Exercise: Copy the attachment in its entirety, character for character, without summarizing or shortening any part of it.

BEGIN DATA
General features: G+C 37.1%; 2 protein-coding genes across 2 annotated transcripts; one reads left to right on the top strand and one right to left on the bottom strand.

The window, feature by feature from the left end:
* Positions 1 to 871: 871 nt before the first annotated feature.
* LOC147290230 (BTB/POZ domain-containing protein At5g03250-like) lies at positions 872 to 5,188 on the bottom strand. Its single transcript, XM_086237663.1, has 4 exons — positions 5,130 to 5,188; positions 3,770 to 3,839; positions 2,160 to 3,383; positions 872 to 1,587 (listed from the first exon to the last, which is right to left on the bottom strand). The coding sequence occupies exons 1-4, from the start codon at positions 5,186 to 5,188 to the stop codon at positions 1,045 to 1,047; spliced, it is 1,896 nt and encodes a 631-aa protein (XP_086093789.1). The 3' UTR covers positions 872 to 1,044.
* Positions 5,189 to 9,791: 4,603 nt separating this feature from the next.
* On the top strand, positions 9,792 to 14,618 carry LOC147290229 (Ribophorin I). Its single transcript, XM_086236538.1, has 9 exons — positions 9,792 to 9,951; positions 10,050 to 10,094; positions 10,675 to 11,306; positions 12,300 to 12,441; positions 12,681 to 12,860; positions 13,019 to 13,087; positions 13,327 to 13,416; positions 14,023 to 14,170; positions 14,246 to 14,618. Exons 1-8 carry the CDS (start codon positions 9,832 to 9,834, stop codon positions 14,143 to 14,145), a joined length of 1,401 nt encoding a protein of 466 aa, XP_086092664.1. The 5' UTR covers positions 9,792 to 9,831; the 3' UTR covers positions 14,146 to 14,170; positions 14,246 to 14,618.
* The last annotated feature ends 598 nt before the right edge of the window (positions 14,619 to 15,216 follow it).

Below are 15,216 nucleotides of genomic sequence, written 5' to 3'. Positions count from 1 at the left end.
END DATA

General features: G+C 37.1%; 2 protein-coding genes across 2 annotated transcripts; one reads left to right on the top strand and one right to left on the bottom strand.

The window, feature by feature from the left end:
* Positions 1 to 871: 871 nt before the first annotated feature.
* LOC147290230 (BTB/POZ domain-containing protein At5g03250-like) lies at positions 872 to 5,188 on the bottom strand. Its single transcript, XM_086237663.1, has 4 exons — positions 5,130 to 5,188; positions 3,770 to 3,839; positions 2,160 to 3,383; positions 872 to 1,587 (listed from the first exon to the last, which is right to left on the bottom strand). The coding sequence occupies exons 1-4, from the start codon at positions 5,186 to 5,188 to the stop codon at positions 1,045 to 1,047; spliced, it is 1,896 nt and encodes a 631-aa protein (XP_086093789.1). The 3' UTR covers positions 872 to 1,044.
* Positions 5,189 to 9,791: 4,603 nt separating this feature from the next.
* On the top strand, positions 9,792 to 14,618 carry LOC147290229 (Ribophorin I). Its single transcript, XM_086236538.1, has 9 exons — positions 9,792 to 9,951; positions 10,050 to 10,094; positions 10,675 to 11,306; positions 12,300 to 12,441; positions 12,681 to 12,860; positions 13,019 to 13,087; positions 13,327 to 13,416; positions 14,023 to 14,170; positions 14,246 to 14,618. Exons 1-8 carry the CDS (start codon positions 9,832 to 9,834, stop codon positions 14,143 to 14,145), a joined length of 1,401 nt encoding a protein of 466 aa, XP_086092664.1. The 5' UTR covers positions 9,792 to 9,831; the 3' UTR covers positions 14,146 to 14,170; positions 14,246 to 14,618.
* The last annotated feature ends 598 nt before the right edge of the window (positions 14,619 to 15,216 follow it).

Below are 15,216 nucleotides of genomic sequence, written 5' to 3'. Positions count from 1 at the left end.